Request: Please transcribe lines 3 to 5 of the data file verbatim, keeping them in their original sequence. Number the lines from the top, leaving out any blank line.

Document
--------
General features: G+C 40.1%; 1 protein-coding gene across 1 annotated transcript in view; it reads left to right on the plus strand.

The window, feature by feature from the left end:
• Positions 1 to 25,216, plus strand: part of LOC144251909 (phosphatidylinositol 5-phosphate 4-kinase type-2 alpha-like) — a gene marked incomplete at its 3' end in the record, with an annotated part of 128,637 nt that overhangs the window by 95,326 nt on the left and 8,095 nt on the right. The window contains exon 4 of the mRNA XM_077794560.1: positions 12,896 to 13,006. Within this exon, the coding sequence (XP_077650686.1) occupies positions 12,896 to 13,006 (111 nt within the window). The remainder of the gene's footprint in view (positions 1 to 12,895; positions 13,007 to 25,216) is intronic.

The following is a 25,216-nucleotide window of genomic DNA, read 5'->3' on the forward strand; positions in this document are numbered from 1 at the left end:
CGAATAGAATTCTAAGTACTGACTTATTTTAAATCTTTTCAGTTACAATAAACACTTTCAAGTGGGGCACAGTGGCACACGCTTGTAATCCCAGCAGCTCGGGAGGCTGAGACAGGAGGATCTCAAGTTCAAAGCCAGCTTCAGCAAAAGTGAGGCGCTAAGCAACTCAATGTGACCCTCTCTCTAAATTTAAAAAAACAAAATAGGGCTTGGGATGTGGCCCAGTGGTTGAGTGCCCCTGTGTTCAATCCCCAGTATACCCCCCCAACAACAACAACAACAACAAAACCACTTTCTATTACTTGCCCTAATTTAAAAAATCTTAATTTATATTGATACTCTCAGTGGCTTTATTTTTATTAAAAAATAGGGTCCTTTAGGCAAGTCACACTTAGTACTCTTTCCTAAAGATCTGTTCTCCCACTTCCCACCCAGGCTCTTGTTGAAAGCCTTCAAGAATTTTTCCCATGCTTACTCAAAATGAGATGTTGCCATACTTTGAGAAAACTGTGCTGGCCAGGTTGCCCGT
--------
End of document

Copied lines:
• Positions 1 to 25,216, plus strand: part of LOC144251909 (phosphatidylinositol 5-phosphate 4-kinase type-2 alpha-like) — a gene marked incomplete at its 3' end in the record, with an annotated part of 128,637 nt that overhangs the window by 95,326 nt on the left and 8,095 nt on the right. The window contains exon 4 of the mRNA XM_077794560.1: positions 12,896 to 13,006. Within this exon, the coding sequence (XP_077650686.1) occupies positions 12,896 to 13,006 (111 nt within the window). The remainder of the gene's footprint in view (positions 1 to 12,895; positions 13,007 to 25,216) is intronic.

The following is a 25,216-nucleotide window of genomic DNA, read 5'->3' on the forward strand; positions in this document are numbered from 1 at the left end:
CGAATAGAATTCTAAGTACTGACTTATTTTAAATCTTTTCAGTTACAATAAACACTTTCAAGTGGGGCACAGTGGCACACGCTTGTAATCCCAGCAGCTCGGGAGGCTGAGACAGGAGGATCTCAAGTTCAAAGCCAGCTTCAGCAAAAGTGAGGCGCTAAGCAACTCAATGTGACCCTCTCTCTAAATTTAAAAAAACAAAATAGGGCTTGGGATGTGGCCCAGTGGTTGAGTGCCCCTGTGTTCAATCCCCAGTATACCCCCCCAACAACAACAACAACAACAAAACCACTTTCTATTACTTGCCCTAATTTAAAAAATCTTAATTTATATTGATACTCTCAGTGGCTTTATTTTTATTAAAAAATAGGGTCCTTTAGGCAAGTCACACTTAGTACTCTTTCCTAAAGATCTGTTCTCCCACTTCCCACCCAGGCTCTTGTTGAAAGCCTTCAAGAATTTTTCCCATGCTTACTCAAAATGAGATGTTGCCATACTTTGAGAAAACTGTGCTGGCCAGGTTGCCCGT